In 1994 Borst became minister of Health for D66 in the First cabinet of Wim Kok. As a minister, Borst was known for two things, for introducing progressive legislation in medical ethics and for her attempts to reform the medical system to better cope with the aging population.
In 2001 she implemented a law legalizing Euthanasia in the Netherlands under certain extraordinary conditions, and only when extensive protocols had been followed by the physician, and subject to an obligation of full reporting to a governing body. The law (Dutch: de Wet Toetsing levensbeëindiging en hulp bij zelfdoding, law on the legal review of euthanasia and assisted suicide) is considered her most important contribution in politics.
In other medical ethical question, she also showed her progressive standpoints:
- In 1994 she strengthened the rights of patients, giving them the right to information and privacy, and the explicit right to refuse treatment.
- In 1996 she implemented the law on organ donation. As a result of the law, all Dutch citizens are asked when whether they wanted to become organ donor when they are 18 years old.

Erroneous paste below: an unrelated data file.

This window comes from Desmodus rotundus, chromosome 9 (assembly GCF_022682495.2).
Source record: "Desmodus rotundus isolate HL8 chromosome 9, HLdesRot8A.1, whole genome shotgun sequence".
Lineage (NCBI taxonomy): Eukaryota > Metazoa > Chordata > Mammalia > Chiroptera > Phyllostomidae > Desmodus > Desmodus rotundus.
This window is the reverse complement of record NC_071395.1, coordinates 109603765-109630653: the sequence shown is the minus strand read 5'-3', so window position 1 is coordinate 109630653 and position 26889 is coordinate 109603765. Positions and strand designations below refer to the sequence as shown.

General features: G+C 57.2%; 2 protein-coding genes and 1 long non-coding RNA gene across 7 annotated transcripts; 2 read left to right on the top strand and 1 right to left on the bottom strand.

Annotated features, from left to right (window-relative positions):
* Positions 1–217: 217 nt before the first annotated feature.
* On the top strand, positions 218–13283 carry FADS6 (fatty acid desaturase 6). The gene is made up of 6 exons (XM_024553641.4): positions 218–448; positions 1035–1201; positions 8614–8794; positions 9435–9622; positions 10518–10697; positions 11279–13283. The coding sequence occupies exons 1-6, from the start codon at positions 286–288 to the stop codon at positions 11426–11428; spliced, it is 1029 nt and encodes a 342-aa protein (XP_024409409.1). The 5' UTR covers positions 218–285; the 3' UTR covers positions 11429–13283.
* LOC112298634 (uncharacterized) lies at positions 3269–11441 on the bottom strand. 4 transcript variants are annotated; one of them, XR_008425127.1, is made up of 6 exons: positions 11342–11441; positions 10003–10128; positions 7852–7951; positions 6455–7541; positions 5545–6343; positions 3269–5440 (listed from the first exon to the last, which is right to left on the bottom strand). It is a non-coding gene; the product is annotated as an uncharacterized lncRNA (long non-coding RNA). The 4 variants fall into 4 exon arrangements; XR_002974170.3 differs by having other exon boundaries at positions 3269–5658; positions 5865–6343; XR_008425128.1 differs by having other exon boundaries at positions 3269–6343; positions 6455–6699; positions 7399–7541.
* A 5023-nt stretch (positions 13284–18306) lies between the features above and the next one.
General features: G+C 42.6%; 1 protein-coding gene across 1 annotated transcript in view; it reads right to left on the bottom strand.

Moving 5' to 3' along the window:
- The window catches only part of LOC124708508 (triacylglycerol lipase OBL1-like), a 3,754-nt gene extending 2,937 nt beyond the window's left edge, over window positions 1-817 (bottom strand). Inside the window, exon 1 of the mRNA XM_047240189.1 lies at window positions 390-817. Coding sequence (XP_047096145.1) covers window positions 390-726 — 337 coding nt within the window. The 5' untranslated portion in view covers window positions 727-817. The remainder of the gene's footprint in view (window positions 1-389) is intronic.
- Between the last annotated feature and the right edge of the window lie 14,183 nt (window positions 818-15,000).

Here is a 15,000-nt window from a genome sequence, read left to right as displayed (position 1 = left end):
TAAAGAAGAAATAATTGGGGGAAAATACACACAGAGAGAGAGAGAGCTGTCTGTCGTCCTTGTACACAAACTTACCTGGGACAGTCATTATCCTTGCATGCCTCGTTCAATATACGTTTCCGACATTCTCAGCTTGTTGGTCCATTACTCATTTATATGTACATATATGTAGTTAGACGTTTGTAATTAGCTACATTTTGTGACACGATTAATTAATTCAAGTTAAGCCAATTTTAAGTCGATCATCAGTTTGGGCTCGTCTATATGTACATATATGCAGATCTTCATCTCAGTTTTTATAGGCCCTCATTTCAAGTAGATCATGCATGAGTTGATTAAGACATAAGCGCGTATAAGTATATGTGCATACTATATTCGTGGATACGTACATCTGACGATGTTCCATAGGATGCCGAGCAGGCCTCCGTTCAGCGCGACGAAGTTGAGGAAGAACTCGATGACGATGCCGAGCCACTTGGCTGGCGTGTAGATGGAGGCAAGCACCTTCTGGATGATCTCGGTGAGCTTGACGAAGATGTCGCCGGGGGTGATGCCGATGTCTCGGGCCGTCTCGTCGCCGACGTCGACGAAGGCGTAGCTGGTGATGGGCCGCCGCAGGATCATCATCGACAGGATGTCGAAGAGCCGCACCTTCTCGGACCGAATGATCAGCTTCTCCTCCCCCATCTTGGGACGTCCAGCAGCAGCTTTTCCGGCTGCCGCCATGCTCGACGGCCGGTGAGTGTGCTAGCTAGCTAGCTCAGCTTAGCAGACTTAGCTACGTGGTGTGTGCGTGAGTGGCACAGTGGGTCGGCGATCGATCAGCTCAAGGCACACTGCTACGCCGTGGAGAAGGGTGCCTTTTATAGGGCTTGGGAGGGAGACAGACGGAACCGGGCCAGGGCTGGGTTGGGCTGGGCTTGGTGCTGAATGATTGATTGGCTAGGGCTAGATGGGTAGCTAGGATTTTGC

- In 2001 the law on foetal tissue was passed, which legalized the scientific use of foetal tissue for medical research applications, if the parents agreed and if the foetal tissue was the result of an abortion or miscarriage.
- In 2002 she prevented xenotransplantation.
- She also defended the Dutch system of soft drugs.
She faced political problems preparing the Dutch medical system for the aging of the population. An important part of her reforms of the medical system was to integrate the health insurance system (which had a public and private part), achieving that all citizens would pay the same amount for the same coverage. Although her ministry's budget was drastically increased during this period, she still had to limit the budgets of the hospitals. This led to a problem of long waiting lists for simple medical procedures. From both the political left and the political right she was criticized for what was seen as her mismanagement of the medical system. Pim Fortuyn put it dramatically when in an Elsevier column he wrote that "Borst is worse than bin Laden", because she had caused more deaths than the 11 September 2001 attacks.